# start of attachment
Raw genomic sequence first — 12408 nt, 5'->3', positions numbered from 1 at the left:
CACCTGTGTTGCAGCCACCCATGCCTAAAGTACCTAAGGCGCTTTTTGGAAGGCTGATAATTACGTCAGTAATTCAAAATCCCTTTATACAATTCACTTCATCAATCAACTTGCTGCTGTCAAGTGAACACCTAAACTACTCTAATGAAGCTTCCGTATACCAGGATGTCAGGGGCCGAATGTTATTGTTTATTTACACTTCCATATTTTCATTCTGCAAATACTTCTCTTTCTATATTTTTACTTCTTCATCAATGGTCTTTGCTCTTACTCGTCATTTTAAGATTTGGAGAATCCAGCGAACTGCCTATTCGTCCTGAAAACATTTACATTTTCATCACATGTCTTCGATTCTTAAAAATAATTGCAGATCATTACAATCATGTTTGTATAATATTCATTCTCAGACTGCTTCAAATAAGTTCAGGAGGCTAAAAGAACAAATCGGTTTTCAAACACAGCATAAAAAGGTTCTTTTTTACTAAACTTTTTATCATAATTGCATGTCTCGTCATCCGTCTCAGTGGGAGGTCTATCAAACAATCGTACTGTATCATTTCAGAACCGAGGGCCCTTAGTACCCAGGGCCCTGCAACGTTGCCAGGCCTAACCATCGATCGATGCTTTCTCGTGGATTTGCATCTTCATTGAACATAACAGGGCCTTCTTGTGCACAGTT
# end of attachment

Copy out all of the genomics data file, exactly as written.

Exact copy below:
Raw genomic sequence first — 12408 nt, 5'->3', positions numbered from 1 at the left:
CACCTGTGTTGCAGCCACCCATGCCTAAAGTACCTAAGGCGCTTTTTGGAAGGCTGATAATTACGTCAGTAATTCAAAATCCCTTTATACAATTCACTTCATCAATCAACTTGCTGCTGTCAAGTGAACACCTAAACTACTCTAATGAAGCTTCCGTATACCAGGATGTCAGGGGCCGAATGTTATTGTTTATTTACACTTCCATATTTTCATTCTGCAAATACTTCTCTTTCTATATTTTTACTTCTTCATCAATGGTCTTTGCTCTTACTCGTCATTTTAAGATTTGGAGAATCCAGCGAACTGCCTATTCGTCCTGAAAACATTTACATTTTCATCACATGTCTTCGATTCTTAAAAATAATTGCAGATCATTACAATCATGTTTGTATAATATTCATTCTCAGACTGCTTCAAATAAGTTCAGGAGGCTAAAAGAACAAATCGGTTTTCAAACACAGCATAAAAAGGTTCTTTTTTACTAAACTTTTTATCATAATTGCATGTCTCGTCATCCGTCTCAGTGGGAGGTCTATCAAACAATCGTACTGTATCATTTCAGAACCGAGGGCCCTTAGTACCCAGGGCCCTGCAACGTTGCCAGGCCTAACCATCGATCGATGCTTTCTCGTGGATTTGCATCTTCATTGAACATAACAGGGCCTTCTTGTGCACAGTT